Amid scandal, Blatter reelected as FIFA chief
Longtime 79-year-old football chief wins leadership contest again, amid unfolding corruption scandal
Longtime FIFA President Sepp Blatter has won the leadership contest for football's global governing body on Friday, amid an unfolding corruption scandal that had represented a serious threat to his rule.
Delegates from the world soccer body's 209 members voted the 79-year-old Blatter to serve his fifth, four-year term in office, beating his only challenger, 39-year-old Prince Ali bin al-Hussein of Jordan.
In his victory speech, delivered after muted applause, Blatter thanked the delegates for their votes and said although “I’m not perfect, nobody’s perfect,” and that he would “bring [FIFA] back,” but warned the governing body: “don’t touch the World Cup.”
“I take the responsibility to bring back FIFA,” Blatter told the Zurich conference, adding that he would eventually hand the governing body over to his successor in a “in a very very strong position.”
The ‘faithful man’
Jubiliant in continuing his 17-year-reign, Blatter called on the divine to help get the body back on its feet.
“I am a faithful man, God, Allah, whoever, they will help us to bring back this FIFA,” he said.
Blatter won despite calls for his resignation from UEFA president Michel Platini and others. Platini said Thursday that UEFA could pull out of FIFA and withdraw from the World Cup if Blatter was re-elected.
FIFA's big-money sponsors have also called for change within the body. Visa warned the day before that it could withdraw from its contract, estimated to be worth around $25 million a year through 2022.
Blatter was re-elected unopposed in 2011 after promising to fight corruption and support key investigations of the 2018 and 2022 World Cup bidding contests and a bribery scandal which knocked his Qatari opponent out of bidding for the top job.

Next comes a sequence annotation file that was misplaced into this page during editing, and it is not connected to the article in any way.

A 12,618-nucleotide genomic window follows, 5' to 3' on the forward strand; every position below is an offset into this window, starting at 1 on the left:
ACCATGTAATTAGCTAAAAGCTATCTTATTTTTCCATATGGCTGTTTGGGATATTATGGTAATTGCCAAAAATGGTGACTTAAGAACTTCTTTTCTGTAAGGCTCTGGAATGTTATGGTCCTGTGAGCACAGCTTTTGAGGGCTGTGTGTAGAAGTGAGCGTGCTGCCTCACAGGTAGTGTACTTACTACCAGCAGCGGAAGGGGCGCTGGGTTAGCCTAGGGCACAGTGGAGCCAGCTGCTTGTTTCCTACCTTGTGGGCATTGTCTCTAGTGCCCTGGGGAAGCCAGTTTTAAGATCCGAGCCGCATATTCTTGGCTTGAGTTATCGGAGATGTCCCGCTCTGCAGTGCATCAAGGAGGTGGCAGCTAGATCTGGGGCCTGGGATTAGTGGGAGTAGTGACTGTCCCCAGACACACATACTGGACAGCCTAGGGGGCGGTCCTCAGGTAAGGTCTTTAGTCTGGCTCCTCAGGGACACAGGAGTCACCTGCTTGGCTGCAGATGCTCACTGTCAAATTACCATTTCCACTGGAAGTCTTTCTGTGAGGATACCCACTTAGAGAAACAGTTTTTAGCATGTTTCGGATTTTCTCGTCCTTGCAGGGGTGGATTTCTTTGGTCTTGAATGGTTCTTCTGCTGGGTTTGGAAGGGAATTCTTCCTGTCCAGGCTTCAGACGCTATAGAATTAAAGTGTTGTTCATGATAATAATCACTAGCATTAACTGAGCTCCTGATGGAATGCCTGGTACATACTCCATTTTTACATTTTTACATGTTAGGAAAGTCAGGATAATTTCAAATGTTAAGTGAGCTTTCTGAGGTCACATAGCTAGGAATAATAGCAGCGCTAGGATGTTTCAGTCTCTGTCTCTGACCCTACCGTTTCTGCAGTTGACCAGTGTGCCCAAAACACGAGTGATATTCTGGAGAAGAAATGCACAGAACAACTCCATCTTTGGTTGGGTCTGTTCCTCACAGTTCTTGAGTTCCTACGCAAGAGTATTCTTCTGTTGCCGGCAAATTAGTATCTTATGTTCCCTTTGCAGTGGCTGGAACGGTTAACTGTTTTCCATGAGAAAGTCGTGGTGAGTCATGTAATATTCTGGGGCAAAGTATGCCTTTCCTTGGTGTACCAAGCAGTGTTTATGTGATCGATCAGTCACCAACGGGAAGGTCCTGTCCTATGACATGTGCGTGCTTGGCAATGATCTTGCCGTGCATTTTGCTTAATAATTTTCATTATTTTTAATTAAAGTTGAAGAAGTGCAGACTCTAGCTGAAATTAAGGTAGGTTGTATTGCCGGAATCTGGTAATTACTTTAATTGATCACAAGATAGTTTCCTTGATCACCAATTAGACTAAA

The vote process on Friday in the Swiss city of Zurich ran into the second round, as Blatter only managed to secure 133 votes in the intial poll - short of a two thirds majority.
The voting comes two days after U.S. officials charged 14 people, including nine FIFA officials, with participating in a vast, decades-long bribery scheme tied to the awarding of soccer tournaments. Swiss officials have also announced a criminal investigation into how FIFA gave the 2018 World Cup to Russia and the 2022 World Cup to Qatar.
But how did the hardy, scandal-wracked football administrator – who has been referred to by media outlets as “Teflon Blatter” so much that makers of the non-stick substance have complained – get reelected once again?
“It’s fairly clear that a number of federations from the Southern Hemisphere care more about keeping the spigots open in getting FIFA through Blatter than they do about transparency and accountability,” former FIFA advisor Michael Hershman told Al Arabiya News. “That’s how he managed to pull it off.”
“I don’t think it has anything to do with the fact that he managed to have the World Cup in South Africa, it’s just all about distribution of money,” added Hershman, who once served on the world governing body’s independent governance committee.
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